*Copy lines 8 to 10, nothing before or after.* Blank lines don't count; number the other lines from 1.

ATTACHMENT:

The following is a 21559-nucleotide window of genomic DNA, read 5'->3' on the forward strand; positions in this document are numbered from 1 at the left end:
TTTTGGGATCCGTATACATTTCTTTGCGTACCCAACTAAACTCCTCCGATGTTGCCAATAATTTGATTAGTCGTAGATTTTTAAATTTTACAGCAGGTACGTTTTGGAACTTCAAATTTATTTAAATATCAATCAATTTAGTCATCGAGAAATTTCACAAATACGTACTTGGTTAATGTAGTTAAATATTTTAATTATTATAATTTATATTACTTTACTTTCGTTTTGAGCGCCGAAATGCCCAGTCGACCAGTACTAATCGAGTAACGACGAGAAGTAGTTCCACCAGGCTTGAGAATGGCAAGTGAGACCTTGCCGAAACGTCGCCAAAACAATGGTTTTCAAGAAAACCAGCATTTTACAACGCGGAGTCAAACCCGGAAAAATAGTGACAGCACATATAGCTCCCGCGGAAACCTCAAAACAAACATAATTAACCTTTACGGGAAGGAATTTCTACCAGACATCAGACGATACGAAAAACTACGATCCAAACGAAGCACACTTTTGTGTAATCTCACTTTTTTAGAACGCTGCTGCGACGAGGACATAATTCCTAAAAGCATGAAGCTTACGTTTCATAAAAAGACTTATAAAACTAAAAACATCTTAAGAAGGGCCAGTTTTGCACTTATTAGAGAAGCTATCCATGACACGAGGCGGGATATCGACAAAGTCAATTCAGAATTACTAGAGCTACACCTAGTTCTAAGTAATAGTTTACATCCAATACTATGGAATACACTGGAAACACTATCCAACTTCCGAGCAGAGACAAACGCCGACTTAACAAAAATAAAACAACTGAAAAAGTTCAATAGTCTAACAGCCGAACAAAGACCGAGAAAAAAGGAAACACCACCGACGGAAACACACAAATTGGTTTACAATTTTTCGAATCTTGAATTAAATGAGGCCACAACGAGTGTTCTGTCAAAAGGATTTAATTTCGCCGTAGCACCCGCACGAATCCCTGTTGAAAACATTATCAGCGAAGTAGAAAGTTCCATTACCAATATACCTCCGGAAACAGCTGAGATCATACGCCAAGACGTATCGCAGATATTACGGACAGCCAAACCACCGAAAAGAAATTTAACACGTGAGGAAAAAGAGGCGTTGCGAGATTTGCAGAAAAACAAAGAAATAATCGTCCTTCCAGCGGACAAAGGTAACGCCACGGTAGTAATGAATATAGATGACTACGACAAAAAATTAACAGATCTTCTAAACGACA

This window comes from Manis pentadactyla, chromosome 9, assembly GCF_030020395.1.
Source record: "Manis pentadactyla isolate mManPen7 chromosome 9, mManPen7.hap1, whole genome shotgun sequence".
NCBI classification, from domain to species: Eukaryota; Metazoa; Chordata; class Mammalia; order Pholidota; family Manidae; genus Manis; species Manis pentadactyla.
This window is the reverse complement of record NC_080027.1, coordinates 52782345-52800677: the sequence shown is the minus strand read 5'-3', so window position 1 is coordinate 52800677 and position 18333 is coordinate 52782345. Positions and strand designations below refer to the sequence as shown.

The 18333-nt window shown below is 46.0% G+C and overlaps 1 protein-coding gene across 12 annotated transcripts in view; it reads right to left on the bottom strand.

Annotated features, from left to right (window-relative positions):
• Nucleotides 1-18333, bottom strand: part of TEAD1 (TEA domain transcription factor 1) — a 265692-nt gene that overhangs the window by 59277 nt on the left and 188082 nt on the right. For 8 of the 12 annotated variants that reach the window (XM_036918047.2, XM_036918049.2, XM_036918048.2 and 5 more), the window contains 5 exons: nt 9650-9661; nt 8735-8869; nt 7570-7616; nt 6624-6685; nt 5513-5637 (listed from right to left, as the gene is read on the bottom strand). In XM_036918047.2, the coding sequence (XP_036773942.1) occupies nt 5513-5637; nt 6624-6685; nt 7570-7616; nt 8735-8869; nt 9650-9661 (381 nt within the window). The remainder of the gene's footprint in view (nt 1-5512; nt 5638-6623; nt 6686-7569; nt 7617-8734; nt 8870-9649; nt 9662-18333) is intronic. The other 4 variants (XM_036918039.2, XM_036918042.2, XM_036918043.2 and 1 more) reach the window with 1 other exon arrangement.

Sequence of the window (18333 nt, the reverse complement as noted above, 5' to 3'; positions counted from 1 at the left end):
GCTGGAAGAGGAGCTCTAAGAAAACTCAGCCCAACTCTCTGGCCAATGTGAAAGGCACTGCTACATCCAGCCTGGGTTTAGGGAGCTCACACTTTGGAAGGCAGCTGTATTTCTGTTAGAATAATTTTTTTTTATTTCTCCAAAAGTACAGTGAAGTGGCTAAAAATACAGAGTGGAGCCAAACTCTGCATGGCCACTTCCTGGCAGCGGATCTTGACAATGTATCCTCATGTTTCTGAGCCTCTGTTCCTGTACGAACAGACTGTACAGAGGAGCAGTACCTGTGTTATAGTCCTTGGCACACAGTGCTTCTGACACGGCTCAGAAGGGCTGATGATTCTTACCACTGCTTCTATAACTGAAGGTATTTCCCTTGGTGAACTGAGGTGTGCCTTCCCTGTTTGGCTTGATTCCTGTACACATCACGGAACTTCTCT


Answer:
Annotated features, from left to right (window-relative positions):
• Nucleotides 1-18333, bottom strand: part of TEAD1 (TEA domain transcription factor 1) — a 265692-nt gene that overhangs the window by 59277 nt on the left and 188082 nt on the right. For 8 of the 12 annotated variants that reach the window (XM_036918047.2, XM_036918049.2, XM_036918048.2 and 5 more), the window contains 5 exons: nt 9650-9661; nt 8735-8869; nt 7570-7616; nt 6624-6685; nt 5513-5637 (listed from right to left, as the gene is read on the bottom strand). In XM_036918047.2, the coding sequence (XP_036773942.1) occupies nt 5513-5637; nt 6624-6685; nt 7570-7616; nt 8735-8869; nt 9650-9661 (381 nt within the window). The remainder of the gene's footprint in view (nt 1-5512; nt 5638-6623; nt 6686-7569; nt 7617-8734; nt 8870-9649; nt 9662-18333) is intronic. The other 4 variants (XM_036918039.2, XM_036918042.2, XM_036918043.2 and 1 more) reach the window with 1 other exon arrangement.

Sequence of the window (18333 nt, the reverse complement as noted above, 5' to 3'; positions counted from 1 at the left end):